As we sit in the second half of the NFL season, it’s been full of surprising wins, devastating injuries and annoying league rules. At this point in time, we’ve seen players injured by these rules as well as games lost.
Here’s NFL rules that need to be sacked.
Completing the Catch: Take a look at Rule 8, Section 1, Article 3 Completed or Intercepted Pass. It states the following:
A player who makes a catch may advance the ball. A forward pass is complete (by the offense) or intercepted (by the defense) if a player, who is in bounds:
(a) secures control of the ball in his hands or arms prior to the ball touching the ground; and
(b) touches the ground inbounds with both feet or with any part of his body other than his hands; and
(c) maintains control of the ball long enough, after (a) and (b) have been fulfilled, to enable him to perform any act common to the game (i.e., maintaining control long enough to pitch it, pass it, advance with it, or avoid or ward off an opponent, etc.).
Note 1: It is not necessary that he commit such an act, provided that he maintains control of the ball long enough to do so.
Note 2: If a player has control of the ball, a slight movement of the ball will not be considered a loss of possession. He must lose control of the ball in order to rule that there has been a loss of possession.
This has been fondly referred to as the Megatron rule and when translated it says: If a player loses the ball while touching both of either his feet or any body part to the ground, it is not considered a catch.
In addition, should a player catch an air ball while in the end zone, has both feet land in bounds but is then hit and goes to the ground, why does an official then wait until the player is smashed to the ground and then decides it was a caught ball?
Defenseless Player: Here’s the rule, Rule 12, Section 2, Article 7: Players in a Defenseless Posture.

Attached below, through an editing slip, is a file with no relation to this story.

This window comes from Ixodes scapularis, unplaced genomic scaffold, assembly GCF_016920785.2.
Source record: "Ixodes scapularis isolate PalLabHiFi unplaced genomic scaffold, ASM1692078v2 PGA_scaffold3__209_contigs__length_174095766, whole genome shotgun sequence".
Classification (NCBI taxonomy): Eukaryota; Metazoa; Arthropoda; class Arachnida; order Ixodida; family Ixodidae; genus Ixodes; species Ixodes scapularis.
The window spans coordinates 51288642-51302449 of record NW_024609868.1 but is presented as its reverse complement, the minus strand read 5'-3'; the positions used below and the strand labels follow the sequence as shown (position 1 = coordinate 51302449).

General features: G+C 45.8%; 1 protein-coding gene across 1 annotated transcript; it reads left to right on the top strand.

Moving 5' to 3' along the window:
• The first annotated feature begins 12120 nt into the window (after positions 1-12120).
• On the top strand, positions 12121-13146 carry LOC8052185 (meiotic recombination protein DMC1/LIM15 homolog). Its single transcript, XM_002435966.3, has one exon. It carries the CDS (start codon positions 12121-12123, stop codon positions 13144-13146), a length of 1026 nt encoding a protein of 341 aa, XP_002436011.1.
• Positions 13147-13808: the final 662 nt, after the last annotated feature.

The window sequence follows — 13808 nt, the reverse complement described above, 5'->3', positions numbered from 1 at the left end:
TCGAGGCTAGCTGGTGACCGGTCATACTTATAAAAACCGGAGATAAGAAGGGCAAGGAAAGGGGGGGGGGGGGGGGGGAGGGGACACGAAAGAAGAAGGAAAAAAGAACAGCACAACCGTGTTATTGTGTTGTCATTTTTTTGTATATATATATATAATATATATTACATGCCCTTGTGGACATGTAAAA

(a) Players in a defenseless posture are:
(1) A player in the act of or just after throwing a pass;
(2) A receiver attempting to catch a pass; or who has completed a catch and has not had time to protect himself or has not clearly become a runner. If the receiver/runner is capable of avoiding or warding off the impending contact of an opponent, he is no longer a defenseless player;
(3) A runner already in the grasp of a tackler and whose forward progress has been stopped;
(4) A kickoff or punt returner attempting to field a kick in the air;
(5) A player on the ground;
(6) A kicker/punter during the kick or during the return (Also see Article 6(g) for additional restrictions against a kicker/punter);
(7) A quarterback at any time after a change of possession (Also see Article 8(f) for additional restrictions against a quarterback after a change of possession);
(8) A player who receives a ―blindside block when the offensive blocker is moving toward or parallel to his own end line and approaches the opponent from behind or from the side, and
(9) A player who is protected from an illegal crackback block (see Article 2);
(10) The offensive player who attempts a snap during a Field Goal attempt or a Try Kick.
It is a foul if a player initiates unnecessary contact against a player who is in a defenseless posture.This rule namely protects quarterbacks, kickers and a player set to get hit from the blindside from a devastating injury. But this rule does not extend to defenses.
The Double Foul: This is when penalties offset one another. It reads as the following:
Rule 14, Section 5 Fouls by Both Teams (Double Fouls)
Article 1: Double Foul Without Change of Possession. If there is a Double Foul (3-12-2-c) during a down in which there is not a change of possession, the penalties are offset, and the down is replayed at the previous spot. If it is a scrimmage down, the number of the next down and the line to gain is the same as for the down in which the fouls occurred.
Here is the exception to the rule: a 15-yard penalty not being offset by a five-yard penalty. Isn’t there a better way for this penalty such as taking the net difference of yards for the penalty instead of offsetting it?
Emmitt Smith Rule: This rule should just be called, Boys keep your helmets on. It reads as follows:
Rule 12, Section 3 Unsportsmanlike Conduct
Article 1: Prohibited Acts. There shall be no unsportsmanlike conduct. This applies to any act which is contrary to the generally understood principles of sportsmanship. Such acts specifically include, among others:
(h) Removal of his helmet by a player in the field of play or the end zone during a celebration or demonstration, or during a confrontation with a game official or any other player.
The rule is referred to the Emmitt Smith Rule as the player would remove his helmet after scoring a touchdown in an effort for TV cameras to view his face. Really, what harm did it do to either the game or the other players with the helmet taken off?